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Put kids and toys together and it’s sure to light up little eyes and bring smiles to small faces. Even for catastrophically ill kids who don’t often have much to smile about.
That’s the idea behind the National Auctioneers Association annual toy auction, which took place at St. Jude Children’s Research Hospital in Memphis on Nov. 17 for the eighth consecutive year.
During the hour-long auction, children placed bids on the toys of their choice, using auction paddles and play money to join in the fun. The auction was conducted by 2003 International Auctioneer Champions Jeff Stokes and Kaija Kokesh.
“The children, no matter what their struggles, were out here smiling and laughing and just having a good time,” said Stokes. “It’s obvious that this auction is one of the highlights of their stay here, and I was glad to be part of it.”
This is the ninth year members of the National Auctioneers Association have supported the lifesaving work of St. Jude Children’s Research Hospital, NAA’s official charity. Members have raised nearly $3 million to aid with research and treatment for children with catastrophic illnesses.
“This was fabulous,” Kokesh said following the event. “It is the most rewarding experience I have had all year.”
Kokesh said that, as a mother of four children herself, she could only imagine what the families at the hospital were going through. And helping to ease some of the burden on the families was something she feels is the least she can do.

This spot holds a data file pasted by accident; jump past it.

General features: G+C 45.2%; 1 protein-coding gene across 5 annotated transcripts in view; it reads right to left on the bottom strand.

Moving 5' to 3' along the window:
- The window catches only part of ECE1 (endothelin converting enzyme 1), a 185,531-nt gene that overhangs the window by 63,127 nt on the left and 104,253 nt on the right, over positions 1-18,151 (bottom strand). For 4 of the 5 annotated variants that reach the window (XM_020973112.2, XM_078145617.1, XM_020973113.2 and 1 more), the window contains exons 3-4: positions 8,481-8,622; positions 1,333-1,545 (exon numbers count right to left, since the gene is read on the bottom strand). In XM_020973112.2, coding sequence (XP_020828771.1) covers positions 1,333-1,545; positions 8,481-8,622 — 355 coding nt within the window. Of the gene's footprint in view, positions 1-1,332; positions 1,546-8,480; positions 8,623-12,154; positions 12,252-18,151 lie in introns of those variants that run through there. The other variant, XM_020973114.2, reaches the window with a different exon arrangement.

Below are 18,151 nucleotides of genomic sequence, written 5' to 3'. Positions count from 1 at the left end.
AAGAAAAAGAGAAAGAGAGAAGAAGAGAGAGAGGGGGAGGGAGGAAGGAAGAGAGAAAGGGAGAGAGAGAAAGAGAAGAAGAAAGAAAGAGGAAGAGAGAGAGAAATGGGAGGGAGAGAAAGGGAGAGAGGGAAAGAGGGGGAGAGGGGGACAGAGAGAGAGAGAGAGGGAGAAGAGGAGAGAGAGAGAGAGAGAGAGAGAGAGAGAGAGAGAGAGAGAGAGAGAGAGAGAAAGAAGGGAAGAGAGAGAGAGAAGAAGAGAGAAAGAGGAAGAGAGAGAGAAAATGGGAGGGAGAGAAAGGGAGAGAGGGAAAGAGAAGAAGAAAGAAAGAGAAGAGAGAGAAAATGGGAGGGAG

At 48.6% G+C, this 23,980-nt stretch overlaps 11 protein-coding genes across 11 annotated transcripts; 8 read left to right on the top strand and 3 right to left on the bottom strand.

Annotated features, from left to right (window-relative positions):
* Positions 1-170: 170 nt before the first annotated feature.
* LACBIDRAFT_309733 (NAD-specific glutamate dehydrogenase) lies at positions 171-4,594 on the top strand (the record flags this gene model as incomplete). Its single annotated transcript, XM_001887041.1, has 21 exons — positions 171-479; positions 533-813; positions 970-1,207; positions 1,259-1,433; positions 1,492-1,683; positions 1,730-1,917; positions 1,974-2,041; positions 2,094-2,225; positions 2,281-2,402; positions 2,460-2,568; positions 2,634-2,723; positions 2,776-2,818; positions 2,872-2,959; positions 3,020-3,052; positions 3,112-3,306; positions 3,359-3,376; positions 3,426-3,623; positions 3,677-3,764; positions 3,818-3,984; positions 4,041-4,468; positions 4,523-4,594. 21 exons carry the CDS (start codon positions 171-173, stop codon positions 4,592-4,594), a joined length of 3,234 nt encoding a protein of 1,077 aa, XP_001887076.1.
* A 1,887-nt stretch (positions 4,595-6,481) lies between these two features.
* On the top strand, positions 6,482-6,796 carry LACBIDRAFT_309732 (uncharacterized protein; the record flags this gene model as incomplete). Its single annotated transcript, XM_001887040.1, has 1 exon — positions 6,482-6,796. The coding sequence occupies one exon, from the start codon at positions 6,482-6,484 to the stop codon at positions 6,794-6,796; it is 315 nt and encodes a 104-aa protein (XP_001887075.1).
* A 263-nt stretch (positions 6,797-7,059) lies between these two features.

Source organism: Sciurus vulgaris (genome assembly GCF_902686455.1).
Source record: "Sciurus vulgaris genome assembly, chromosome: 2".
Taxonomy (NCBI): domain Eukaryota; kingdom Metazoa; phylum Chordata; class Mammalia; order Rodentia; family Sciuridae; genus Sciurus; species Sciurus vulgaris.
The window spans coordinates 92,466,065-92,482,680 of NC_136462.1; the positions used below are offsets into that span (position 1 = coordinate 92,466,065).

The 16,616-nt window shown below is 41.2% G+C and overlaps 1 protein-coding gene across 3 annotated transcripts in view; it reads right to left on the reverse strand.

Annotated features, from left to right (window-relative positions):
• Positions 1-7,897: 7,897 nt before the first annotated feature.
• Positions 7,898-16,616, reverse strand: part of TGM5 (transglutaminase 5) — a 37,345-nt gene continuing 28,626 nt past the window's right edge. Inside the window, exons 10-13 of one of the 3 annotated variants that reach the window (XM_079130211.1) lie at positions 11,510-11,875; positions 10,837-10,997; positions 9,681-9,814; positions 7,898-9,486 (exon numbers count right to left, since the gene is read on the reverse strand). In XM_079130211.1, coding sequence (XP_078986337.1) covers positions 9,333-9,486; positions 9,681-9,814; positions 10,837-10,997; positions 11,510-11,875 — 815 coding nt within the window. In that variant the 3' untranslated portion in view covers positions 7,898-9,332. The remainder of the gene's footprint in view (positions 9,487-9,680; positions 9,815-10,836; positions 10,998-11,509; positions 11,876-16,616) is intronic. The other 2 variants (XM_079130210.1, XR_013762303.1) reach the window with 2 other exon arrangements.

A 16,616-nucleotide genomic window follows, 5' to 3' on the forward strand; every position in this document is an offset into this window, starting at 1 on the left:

Sometimes the enthusiasm boiled over. Patient Tyler Warren, 8, was so enthusiastic about the event that when the bidding began he almost jumped out of his seat to hold his paddle up for the first item, even though it was a toddler’s toy. “You don’t want that do you Tyler?” his mother, Tammy, asked him. “Oh. Not really,” he said, lowering his hand. But he did get a video game and an action figure to add to his last year’s item, a Radio Flyer wagon.
Not all of the children can be at the auction. Danielle Acurio, mother of 15-month-old St. Jude patient Jacob Acurio, was bidding on items she thought her son would like. At the time of the auction, Jacob was in MRI for a scan to see if the treatments he has received for neuroblastoma have continued to keep him cancer-free. Danielle got her son some large, interlocking blocks. “He loves stacking things,” she said.
But when the tables are empty, and everyone has a toy, it’s hard to see who has gotten the best deal: the kids or the auctioneers. Ask Stokes and he will tell you he thinks it’s the auctioneers. “The most priceless gift is the smile on the children’s faces.”